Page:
Magazine article Literary Review of Canada

Canada's Most Memorable Poems: The LRC Contributors' List: Part One: Atwood to Lowry, Plus Anonymous

Magazine article Literary Review of Canada

Canada's Most Memorable Poems: The LRC Contributors' List: Part One: Atwood to Lowry, Plus Anonymous

Article excerpt

A Word of Introduction

On New Year's Eve 2006, at a dinner hosted by our co-publisher Helen Walsh, Molly Peacock and I were challenged by another guest to list Canada's "most memorable poems." After we poured another glass of pinot noir, we began talking and listing. Soon we realized that a Most Memorable Poems List really should not be designed by only the LRC's poetry editors. We put the question to the poets who have been published in the LRC in the last two years, as well as to other poets and fans of poetry across the country. We received so many responses that we are delighted not only to publish half of them ill celebration of April Poetry Month, but also to publish the other half --MacEwen to Webb--in our May issue.

Of course we anticipated that we would receive a spectrum of responses, but not that these responses would map the landscape of Canadian poetry, from Joan Crate to A.M. Klein. Jason Guriel notes that "despite the success of recent exports like Feist, Trailer Park Boys and David Bezmozgis stories, our worries about the worth of Canadian culture remain--are, perhaps, even ingrained. These worries, of course, aren't entirely unproductive. They produce lists like this and, sometimes, great poems." We are chastised by Susan Musgrave, who reminds us of her resistance to our endeavour. And Mark Abley of Montreal writes that "most memorable is not a synonym for best ... We can discuss the typical poems that Canadians now produce; we can analyze them, respect them, even admire them. But can we also remember them, not just their meanings but their actual words?"

We invite your responses as we toast our Canadian poets: the established, the emerging and the anonymous.

Moira MacDougall

Assistant Poetry Editor

Margaret Atwood, "Death of a Young Son Drowning"

Nominated by Jane Munro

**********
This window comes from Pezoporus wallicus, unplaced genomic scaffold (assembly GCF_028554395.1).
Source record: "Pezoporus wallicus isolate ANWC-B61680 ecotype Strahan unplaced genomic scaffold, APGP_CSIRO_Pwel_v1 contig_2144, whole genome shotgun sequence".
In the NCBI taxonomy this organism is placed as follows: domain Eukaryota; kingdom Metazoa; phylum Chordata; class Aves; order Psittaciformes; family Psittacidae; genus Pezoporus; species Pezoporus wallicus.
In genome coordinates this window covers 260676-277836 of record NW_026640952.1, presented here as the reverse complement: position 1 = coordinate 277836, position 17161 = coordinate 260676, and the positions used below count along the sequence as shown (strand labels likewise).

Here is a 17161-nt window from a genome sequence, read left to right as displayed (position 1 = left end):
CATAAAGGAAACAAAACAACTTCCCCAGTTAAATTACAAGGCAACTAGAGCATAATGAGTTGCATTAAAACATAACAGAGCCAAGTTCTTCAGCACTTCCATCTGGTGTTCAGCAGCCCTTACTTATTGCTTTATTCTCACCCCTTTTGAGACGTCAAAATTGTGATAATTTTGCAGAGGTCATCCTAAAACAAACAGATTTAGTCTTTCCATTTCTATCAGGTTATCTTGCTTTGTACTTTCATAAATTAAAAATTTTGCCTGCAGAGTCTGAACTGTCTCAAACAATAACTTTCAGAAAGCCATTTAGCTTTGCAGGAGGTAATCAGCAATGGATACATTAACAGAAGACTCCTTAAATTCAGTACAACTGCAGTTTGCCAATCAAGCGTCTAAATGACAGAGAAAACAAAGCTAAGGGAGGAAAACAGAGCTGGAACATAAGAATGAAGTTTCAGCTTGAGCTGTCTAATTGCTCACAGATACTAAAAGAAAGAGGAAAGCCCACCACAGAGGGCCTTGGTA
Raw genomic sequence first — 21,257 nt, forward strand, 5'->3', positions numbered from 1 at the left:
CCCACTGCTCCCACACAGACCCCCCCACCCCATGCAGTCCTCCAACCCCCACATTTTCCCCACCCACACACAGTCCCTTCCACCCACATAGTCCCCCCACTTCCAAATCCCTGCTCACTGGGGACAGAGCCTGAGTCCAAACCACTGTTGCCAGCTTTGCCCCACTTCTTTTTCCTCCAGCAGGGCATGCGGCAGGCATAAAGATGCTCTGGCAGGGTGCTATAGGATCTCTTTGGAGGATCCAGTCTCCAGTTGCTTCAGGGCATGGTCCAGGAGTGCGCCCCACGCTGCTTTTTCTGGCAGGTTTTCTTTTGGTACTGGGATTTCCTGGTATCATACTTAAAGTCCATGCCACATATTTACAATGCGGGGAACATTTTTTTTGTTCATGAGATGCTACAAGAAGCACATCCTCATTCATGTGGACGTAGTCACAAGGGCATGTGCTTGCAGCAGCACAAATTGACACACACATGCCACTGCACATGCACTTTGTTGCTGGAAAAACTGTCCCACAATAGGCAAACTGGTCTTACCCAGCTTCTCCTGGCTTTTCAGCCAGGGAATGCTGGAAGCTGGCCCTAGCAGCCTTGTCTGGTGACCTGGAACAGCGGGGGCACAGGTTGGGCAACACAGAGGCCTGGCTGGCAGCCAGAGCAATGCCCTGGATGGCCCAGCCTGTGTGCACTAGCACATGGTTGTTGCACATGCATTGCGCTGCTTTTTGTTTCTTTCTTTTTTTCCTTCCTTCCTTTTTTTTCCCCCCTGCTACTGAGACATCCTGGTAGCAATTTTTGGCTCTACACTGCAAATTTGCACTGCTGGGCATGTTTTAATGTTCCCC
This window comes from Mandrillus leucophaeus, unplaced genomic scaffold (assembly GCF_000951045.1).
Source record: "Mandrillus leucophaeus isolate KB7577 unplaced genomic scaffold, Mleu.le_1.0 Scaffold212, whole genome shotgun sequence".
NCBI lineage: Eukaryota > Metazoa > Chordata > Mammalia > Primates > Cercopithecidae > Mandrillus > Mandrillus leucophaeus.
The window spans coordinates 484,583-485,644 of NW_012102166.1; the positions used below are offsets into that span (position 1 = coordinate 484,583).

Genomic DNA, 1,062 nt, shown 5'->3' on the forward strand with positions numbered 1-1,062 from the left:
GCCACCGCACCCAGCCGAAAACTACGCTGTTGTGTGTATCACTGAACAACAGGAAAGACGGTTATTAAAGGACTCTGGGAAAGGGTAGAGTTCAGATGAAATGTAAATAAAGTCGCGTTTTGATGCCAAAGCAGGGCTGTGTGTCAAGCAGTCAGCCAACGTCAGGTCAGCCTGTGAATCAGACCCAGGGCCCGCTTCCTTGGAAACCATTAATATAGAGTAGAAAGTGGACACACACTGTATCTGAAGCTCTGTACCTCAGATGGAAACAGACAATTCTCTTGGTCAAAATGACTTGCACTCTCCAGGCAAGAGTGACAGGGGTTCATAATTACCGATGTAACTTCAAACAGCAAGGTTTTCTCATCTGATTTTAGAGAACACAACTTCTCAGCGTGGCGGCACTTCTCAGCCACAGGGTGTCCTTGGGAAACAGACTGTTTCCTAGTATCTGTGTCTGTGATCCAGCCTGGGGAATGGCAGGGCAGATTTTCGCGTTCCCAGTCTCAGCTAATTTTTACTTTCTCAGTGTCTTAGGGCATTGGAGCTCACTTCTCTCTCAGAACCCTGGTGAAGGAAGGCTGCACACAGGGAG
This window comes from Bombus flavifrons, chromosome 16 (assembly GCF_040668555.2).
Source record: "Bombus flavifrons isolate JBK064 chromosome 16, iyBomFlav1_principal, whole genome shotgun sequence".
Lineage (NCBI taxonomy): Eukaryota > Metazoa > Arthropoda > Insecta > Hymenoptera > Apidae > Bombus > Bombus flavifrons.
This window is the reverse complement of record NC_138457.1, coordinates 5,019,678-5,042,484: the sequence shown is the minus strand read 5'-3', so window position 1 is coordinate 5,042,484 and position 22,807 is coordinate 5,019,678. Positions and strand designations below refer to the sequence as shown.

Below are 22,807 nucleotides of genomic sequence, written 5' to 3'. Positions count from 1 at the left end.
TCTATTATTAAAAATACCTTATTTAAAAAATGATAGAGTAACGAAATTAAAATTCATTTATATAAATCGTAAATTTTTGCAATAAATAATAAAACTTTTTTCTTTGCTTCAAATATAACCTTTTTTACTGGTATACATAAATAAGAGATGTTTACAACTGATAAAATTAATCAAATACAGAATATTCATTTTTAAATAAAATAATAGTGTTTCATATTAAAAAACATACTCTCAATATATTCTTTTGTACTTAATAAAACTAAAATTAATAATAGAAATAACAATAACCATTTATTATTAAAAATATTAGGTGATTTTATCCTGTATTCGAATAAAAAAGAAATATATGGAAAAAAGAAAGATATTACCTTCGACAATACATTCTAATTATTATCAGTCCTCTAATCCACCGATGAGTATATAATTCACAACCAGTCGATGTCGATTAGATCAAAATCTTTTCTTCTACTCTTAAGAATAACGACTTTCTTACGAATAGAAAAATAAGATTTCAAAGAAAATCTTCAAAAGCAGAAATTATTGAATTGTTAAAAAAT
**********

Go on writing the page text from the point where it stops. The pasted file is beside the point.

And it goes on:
Atwood's poem narrates an immigrant woman's experience of loss--a loss embodied in the death of her child, that new life she'd conceived before the long trip with its tiring waves.

   He, who navigated with success
   the dangerous river of his own birth,
   again set forth

but this time he has sunk into "the land I floated on / but could not touch to claim." We see him as the explorer ("his head a bathysphere") of "a landscape stranger than Uranus / we have all been to and some remember."

Atwood's poem enters a conversation with other Canadian poems speaking in images of water, drowning and the cost of a plunge into the unknown--however creative the outcome might be. I think of "The Piper of Arll" and "At the Cedars" by Duncan Campbell Scott, "Portrait of the Poet as Landscape" by A.M. Klein, "The Cold Green Element" by Irving Layton, and also "The Swimmer's Moment" by Margaret Avison. But it is Atwood's poem I remember best, especially the kernel of her final couplet. To me, it's the poem's seed: "I planted him in this country / like a flag."

Margaret Avison, "Not the Sweet Cieely of Gerards Herball"

Nominated by Michael Valpy

Avison, who died last year in Toronto at age 89, was Canada's finest 20th-century metaphysical poet. She grew up in Alberta and Saskatchewan, where her mother and Methodist pastor father taught her to "read the Bible, to pray, to love, to enjoy" and be driven by a "Will To Be Good."

Her writing was shaped by two of the West's great spiritual forces: the hind and social gospel. The Prairie landscape permanently captured her imagination of space; her experience of the Great Depression led her to discover "real hunger, real want."

In my own writing--as a journalist, a Canadian nationalist, trying to talk to my country--I look for words that connect Canadians to their minds beneath their minds, to our Jungian narrative and the loss of our historic Red Tory collectivism, our caring for one another. Margaret Atwood, much more skillfully than I, does the same. …

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